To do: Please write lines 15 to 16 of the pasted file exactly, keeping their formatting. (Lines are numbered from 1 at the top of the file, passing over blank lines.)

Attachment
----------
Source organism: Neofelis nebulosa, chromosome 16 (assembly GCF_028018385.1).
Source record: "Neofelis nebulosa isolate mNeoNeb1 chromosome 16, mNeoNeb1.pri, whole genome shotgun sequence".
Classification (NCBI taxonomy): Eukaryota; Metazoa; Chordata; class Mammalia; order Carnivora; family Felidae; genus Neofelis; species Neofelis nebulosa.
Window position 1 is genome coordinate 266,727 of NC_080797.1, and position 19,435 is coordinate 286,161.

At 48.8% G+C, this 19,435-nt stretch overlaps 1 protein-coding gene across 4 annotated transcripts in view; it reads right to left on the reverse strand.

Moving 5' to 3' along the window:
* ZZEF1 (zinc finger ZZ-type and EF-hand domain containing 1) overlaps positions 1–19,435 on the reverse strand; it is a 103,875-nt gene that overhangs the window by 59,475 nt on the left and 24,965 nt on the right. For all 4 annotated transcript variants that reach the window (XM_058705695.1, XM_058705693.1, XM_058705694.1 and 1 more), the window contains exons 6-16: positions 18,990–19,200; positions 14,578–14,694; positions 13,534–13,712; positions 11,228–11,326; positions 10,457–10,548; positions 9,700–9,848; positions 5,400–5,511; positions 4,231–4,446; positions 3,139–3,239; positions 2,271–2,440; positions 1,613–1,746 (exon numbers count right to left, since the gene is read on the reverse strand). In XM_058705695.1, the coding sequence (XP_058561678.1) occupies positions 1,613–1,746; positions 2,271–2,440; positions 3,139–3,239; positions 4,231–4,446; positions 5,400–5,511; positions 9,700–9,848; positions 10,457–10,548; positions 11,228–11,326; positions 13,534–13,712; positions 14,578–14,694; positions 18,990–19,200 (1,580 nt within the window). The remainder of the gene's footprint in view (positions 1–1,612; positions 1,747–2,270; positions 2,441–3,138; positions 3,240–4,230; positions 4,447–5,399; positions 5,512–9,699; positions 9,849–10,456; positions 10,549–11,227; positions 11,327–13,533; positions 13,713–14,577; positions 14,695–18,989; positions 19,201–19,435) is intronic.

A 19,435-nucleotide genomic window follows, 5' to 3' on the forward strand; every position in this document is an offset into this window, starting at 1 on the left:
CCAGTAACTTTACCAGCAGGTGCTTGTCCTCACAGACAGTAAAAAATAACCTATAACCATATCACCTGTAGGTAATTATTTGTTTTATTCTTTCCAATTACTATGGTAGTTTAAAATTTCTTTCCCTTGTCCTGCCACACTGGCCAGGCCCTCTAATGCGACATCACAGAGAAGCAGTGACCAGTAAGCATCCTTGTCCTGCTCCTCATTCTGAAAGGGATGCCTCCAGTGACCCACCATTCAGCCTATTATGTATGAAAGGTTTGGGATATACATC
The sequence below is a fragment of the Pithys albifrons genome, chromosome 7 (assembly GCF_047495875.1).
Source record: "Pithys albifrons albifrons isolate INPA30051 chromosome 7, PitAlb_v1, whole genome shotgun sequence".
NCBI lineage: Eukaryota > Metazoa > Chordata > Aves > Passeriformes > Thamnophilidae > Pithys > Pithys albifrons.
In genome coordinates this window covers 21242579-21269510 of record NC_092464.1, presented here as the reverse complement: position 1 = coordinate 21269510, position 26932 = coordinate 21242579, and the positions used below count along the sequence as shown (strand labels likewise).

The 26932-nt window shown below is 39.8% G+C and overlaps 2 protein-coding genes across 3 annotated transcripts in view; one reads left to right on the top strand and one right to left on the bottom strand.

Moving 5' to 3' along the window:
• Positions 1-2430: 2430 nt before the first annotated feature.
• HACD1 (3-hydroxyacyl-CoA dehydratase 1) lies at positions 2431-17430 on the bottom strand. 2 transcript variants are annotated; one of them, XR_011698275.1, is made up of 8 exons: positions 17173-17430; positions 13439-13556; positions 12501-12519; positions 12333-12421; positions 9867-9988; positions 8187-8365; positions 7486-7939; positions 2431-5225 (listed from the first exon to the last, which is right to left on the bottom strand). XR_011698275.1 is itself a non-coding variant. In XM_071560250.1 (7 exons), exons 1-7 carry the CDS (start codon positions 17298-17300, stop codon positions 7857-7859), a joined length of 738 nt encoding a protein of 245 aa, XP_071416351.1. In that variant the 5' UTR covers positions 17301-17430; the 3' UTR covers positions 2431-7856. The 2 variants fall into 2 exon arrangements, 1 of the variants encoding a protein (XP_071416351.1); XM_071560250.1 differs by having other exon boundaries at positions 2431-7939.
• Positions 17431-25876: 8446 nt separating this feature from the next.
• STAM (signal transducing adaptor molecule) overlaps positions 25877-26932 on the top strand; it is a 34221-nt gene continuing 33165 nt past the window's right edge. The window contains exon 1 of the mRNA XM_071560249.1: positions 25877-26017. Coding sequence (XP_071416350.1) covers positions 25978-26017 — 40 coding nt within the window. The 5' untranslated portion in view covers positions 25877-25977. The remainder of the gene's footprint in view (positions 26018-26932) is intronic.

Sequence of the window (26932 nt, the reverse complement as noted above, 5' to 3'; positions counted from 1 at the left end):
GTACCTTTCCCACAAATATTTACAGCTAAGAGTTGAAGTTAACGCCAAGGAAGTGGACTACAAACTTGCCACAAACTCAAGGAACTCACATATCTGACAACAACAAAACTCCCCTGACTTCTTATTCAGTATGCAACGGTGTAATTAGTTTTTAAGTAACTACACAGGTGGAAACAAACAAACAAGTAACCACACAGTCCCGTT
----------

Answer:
Moving 5' to 3' along the window:
• Positions 1-2430: 2430 nt before the first annotated feature.